The african center for behavioral sciences

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The African Center for Behavioral Sciences


The African Center for Behavioral Sciences is part of UM6P’s Humanities, Economics and Social Sciences research centers. The objective of this center is to deploy recent developments in behavioral sciences to conduct research on social, economic, political, cultural or environmental issues that are at the heart of public policies at the national level and, more largely in Africa. Behavioral Sciences - understood here in a very broad sense, which includes sociology - have undergone a boom in recent decades. Today, offer a rich range of new methods and tools to identify stakeholders' opinions, beliefs, desires and ways of reasoning, to anticipate reactions to policy measures and to determine the actual consequences they can lead to on a collective level. In doing so, they provide the means to rigorously identify measures in order to effectively meet the goals of public policy. They make it possible to accurately grasp local specificities, and thus avoid importing reflections or solutions designed for contexts other than those in Africa.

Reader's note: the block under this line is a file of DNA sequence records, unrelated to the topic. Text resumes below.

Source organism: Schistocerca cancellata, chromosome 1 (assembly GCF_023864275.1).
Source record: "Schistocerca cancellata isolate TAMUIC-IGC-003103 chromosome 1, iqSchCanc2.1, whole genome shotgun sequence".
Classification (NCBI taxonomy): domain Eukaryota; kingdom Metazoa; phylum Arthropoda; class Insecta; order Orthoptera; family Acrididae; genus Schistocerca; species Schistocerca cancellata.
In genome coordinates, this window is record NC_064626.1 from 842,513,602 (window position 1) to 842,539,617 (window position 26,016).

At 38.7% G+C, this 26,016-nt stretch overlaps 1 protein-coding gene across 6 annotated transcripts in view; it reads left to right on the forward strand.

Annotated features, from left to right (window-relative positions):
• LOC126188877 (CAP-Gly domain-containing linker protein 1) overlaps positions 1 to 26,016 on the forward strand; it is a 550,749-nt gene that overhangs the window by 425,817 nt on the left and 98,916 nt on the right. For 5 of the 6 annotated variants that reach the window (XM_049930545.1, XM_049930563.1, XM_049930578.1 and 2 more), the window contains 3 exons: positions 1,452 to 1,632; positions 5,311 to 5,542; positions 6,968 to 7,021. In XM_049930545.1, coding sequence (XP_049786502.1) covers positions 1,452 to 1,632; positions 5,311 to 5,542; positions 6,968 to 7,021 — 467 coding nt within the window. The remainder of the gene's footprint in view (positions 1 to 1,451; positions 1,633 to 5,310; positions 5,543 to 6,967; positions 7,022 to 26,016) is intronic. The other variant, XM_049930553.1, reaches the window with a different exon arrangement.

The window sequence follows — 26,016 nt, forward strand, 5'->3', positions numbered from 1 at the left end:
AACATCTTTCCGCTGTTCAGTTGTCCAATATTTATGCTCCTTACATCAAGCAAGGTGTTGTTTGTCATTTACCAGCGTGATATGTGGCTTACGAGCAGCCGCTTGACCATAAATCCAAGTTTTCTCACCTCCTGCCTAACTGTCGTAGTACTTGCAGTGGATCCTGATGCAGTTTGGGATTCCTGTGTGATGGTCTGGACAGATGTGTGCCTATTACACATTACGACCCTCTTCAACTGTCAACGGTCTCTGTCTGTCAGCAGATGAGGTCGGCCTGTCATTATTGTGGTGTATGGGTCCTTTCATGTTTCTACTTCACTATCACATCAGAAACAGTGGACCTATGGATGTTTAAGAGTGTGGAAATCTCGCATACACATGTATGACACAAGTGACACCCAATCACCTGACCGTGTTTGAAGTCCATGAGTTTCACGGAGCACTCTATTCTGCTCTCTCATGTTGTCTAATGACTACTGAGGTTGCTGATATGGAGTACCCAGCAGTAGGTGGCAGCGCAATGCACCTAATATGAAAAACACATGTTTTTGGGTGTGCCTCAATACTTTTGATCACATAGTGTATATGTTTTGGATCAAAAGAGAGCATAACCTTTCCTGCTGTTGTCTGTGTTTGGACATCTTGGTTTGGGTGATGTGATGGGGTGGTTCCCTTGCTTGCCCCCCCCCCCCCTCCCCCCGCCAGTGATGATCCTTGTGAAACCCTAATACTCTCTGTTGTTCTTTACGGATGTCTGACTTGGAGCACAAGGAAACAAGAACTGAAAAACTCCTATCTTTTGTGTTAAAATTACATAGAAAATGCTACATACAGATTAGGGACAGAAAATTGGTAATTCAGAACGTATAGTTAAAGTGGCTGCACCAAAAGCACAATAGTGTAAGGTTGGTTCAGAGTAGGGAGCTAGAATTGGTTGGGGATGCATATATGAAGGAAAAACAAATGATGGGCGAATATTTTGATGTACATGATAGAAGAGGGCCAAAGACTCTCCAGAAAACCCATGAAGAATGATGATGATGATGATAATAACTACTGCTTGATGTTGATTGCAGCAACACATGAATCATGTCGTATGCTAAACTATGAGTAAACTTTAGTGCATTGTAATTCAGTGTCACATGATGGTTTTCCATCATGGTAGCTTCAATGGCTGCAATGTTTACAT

The research carried out in the Center is structured in Labs, in tight teams focused on a specific question, on a well-defined field, and proceeding by experimenting in vivo the possible solutions to the problems raised. This research is conducted with a concern for methodological rigor and intellectual openness, beyond disciplinary divisions or schools of thought. These Labs are intended to bring together internationally recognized researchers as well as young researchers, post-docs or PhD students. Through this research structure, the objective is to collect data intended to be published in media respecting international academic standards, on the one hand, and to propose direct answers to the current challenges of public policies in Africa, on the other. The Center is currently addressing the themes of sustainable ecological development, integrated urban development, education and educational systems.



M. Dominique GuilloScientific Coordinator